• I work with the Northstar motor from time to time and can answer the question about why its expensive to fix. The main problem with the Northstar engine is that it is an all alloy block and head. These engines need regular maintenance and don't take kindly to missing regular service. Personally, I feel that GM recommendation of 5years or 100K coolant changes on some Northstars (up to 7/150k now?) is not doing the engine any favours. The Northstar by its nature can run up to 228 degrees before the cooling fans kick in and reduce the temp back to 192-200 degrees (depending on vehicle equipment and year). When these engines overheat, they pull the threads out of the alloy block and it becomes time to install brass inserts into the block to hold the headbolt threads. This usually requires the removal of the motor to repair it.
    The other two issues are that the Northstar and to a lesser extent, the Ford OHC v-8's, use a fair amount of oil and owners don't check the oil level often enough...so they run low and guess what happens...The Northstar is a strong performing engine, but, like some imports it needs to have the right audience who can both appreciate its strengths and respect the maintenance it needs.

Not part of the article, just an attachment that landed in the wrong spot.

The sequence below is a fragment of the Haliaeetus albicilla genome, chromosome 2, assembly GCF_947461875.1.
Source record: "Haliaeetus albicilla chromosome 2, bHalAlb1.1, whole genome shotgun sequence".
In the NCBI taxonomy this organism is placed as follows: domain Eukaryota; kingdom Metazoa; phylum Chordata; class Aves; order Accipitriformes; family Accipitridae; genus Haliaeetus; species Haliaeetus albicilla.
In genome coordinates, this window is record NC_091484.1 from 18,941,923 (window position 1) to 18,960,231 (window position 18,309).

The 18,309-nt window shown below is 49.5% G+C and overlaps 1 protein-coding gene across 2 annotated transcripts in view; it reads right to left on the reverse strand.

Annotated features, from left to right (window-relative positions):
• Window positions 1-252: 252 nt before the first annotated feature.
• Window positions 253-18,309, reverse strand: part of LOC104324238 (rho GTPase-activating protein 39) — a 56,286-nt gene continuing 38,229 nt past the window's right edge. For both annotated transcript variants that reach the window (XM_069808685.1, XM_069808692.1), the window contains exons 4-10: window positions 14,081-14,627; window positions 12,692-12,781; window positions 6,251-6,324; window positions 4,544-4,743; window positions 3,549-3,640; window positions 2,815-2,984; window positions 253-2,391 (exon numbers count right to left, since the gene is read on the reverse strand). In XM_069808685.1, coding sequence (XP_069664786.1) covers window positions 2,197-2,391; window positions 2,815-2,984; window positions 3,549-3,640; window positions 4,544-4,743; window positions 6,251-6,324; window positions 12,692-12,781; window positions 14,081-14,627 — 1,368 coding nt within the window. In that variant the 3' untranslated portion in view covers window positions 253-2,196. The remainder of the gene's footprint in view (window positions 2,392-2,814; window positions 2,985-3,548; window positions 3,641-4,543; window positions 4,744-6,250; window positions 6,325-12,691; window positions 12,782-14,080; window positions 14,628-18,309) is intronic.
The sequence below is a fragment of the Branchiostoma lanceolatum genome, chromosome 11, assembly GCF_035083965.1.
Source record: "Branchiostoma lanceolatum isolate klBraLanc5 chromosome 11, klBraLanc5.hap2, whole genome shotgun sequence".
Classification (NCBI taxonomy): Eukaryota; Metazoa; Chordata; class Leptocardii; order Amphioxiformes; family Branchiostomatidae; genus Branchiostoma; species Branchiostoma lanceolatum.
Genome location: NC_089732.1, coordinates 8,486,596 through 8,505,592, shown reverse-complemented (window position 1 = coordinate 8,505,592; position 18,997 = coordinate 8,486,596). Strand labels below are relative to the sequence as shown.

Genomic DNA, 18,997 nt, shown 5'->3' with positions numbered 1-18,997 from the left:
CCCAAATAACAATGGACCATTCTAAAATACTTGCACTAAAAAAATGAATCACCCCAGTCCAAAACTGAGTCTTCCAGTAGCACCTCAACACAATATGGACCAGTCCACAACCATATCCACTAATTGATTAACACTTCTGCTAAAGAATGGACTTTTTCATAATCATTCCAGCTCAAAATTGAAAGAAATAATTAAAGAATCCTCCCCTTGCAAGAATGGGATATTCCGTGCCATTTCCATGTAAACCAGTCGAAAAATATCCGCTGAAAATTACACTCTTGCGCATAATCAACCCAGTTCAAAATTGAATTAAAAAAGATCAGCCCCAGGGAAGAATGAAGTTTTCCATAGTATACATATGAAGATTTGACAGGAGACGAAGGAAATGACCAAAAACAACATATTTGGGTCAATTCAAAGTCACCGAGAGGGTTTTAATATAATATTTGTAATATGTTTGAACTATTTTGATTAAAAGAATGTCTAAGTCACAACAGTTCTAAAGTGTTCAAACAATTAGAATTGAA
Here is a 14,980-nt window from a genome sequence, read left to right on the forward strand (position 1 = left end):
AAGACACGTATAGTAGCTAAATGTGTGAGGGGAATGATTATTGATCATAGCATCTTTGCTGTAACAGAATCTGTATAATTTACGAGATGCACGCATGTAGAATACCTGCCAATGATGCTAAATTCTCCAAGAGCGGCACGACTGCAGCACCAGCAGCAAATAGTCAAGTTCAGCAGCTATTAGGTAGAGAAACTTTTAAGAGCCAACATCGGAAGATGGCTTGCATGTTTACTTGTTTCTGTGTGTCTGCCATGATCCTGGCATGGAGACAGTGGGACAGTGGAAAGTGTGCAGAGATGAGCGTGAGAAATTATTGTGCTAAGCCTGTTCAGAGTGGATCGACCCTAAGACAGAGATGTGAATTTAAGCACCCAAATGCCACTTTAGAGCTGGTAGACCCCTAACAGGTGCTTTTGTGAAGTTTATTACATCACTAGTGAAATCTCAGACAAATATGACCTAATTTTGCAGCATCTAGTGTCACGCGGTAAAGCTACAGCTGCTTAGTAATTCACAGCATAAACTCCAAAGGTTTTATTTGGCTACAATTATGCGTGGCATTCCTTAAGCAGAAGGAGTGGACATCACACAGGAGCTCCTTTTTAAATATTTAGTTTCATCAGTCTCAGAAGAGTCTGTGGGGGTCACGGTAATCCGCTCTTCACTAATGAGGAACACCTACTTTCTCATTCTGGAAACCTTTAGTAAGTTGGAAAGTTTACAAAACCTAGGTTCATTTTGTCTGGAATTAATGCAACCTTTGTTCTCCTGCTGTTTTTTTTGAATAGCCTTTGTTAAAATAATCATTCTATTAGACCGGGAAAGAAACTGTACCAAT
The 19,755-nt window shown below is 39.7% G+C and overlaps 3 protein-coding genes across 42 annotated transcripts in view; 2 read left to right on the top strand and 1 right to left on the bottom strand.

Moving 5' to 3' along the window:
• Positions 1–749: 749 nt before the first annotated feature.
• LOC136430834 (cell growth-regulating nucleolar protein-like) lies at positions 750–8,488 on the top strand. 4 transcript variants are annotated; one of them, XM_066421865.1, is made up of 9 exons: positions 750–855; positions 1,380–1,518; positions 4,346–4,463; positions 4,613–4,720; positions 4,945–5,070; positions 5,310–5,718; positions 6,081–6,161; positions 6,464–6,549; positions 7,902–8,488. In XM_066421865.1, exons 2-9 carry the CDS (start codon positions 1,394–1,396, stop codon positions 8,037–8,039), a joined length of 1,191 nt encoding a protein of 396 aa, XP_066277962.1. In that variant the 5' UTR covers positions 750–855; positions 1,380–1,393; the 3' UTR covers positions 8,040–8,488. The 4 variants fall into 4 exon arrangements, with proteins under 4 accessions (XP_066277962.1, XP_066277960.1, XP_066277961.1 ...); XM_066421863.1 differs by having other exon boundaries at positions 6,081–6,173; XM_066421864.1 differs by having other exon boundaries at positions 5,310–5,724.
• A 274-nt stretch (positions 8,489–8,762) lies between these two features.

• Is the current revised Northstar for 2000/01? which runs on regular gas more reliable or can most of us can expect some trouble down the road like the older northstars that use to run on premium gas in terms of regular maintenance and arm-and-leg type expenses and labor after so many miles put on them?

    J "CaddyLac"
  • Dear Sweeteldo:
    The fact is that we don't know if the "re-designed" Northstar on 2000+ models will run or last any longer than the "previous generation" Northstars. Only time will tell. But, given the GM history "of design improvements," don't hold your breath.
  • I owned one and I can say it was a very tiring car to drive. About eight hours and you were beat tired. The drive was very un sophisticated. After numerous repair trips , sold it and had to sue Cadillac, as the value had declined below the guarantee(as I remember) They would not settle as the contract stipulated, so after I got lawyer, they paid up. It seemed so stupid not to honor what was in writing, and just admit their error. Tony